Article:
Monday, May 25, 2009

Be Careful What You Wish For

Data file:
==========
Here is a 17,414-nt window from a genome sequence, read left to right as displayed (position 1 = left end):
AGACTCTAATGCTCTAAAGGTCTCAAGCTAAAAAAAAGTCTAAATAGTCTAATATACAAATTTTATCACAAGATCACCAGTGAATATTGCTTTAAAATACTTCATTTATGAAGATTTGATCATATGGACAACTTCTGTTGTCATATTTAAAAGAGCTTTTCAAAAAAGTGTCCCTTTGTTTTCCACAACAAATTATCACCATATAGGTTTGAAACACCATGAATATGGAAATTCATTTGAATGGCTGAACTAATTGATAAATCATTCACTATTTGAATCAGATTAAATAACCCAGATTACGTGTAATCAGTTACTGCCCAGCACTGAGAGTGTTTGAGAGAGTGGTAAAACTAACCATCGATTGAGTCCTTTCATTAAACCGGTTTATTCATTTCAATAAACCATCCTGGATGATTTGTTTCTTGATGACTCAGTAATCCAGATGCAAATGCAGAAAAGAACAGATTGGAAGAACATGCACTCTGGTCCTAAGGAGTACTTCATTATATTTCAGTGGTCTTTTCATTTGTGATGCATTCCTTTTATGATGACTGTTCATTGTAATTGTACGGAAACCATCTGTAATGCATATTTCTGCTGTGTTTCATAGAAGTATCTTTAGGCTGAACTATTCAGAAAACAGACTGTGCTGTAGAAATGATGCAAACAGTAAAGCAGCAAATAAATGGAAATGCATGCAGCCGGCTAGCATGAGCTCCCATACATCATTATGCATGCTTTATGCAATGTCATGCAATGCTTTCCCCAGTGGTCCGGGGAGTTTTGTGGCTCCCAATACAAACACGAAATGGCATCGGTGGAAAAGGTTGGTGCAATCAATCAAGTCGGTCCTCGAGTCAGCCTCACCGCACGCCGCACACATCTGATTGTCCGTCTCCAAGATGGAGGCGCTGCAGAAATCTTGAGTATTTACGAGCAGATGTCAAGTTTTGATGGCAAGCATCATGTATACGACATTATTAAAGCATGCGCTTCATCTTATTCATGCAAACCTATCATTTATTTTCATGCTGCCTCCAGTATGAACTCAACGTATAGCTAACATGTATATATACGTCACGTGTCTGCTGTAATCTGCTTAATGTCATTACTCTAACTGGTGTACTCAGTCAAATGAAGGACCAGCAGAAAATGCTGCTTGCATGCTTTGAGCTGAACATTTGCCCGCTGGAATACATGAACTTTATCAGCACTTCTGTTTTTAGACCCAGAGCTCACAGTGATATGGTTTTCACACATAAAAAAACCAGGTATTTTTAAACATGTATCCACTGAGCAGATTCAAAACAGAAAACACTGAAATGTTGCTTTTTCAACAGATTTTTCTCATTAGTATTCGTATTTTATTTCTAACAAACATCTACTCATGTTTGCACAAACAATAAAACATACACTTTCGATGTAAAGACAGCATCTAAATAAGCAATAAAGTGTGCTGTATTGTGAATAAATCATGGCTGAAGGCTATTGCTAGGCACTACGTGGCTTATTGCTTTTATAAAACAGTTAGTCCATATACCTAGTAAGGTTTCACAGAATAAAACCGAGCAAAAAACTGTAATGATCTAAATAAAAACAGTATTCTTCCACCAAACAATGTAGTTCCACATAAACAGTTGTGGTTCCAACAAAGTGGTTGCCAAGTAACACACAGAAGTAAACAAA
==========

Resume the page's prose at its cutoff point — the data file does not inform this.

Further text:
“Rich nations should cut their greenhouse gas emissions by at least 40 percent by 2020 from 1990 levels as part of a new global climate change pact, China said on Thursday, spelling out its stance ahead of negotiations,” reported Reuters last week. Meanwhile, US legislation looks like (at best) the goal will be a 17% cut over 2005 levels by 2020. That is quite a wide gap! Suppose we start with the budget we have to “spend” on carbon before we reach (say) 450ppm and take history into account. (After that let’s assume we proceed on a fair share per capita basis necessary to maintain carbon output at steady state.) Then (at least by my calculation) the Developed World has already used up its budget in toto!! So on that basis, China’s position seems quite generous. But here is the rub. If we are going to play be these accounting rules, China’s own “low carbon plan” will very soon outstrip its allocation. Suppose we bracket history, and allocate a per capita share of that budget. The result is a little more generous to the Developed World but the message is basically the same. As I have written before, if you look at the prospective carbon output of the Developing World over the next 50 years. On a business as usual basis, it is going to swamp the Developed World’s output, both historic and prospective. As such, calling for drastic Developed World cuts is fine and well. But be careful what you ask for. If the same policy is applied fairly, the Developing World will have to drastically revise its own growth plans.

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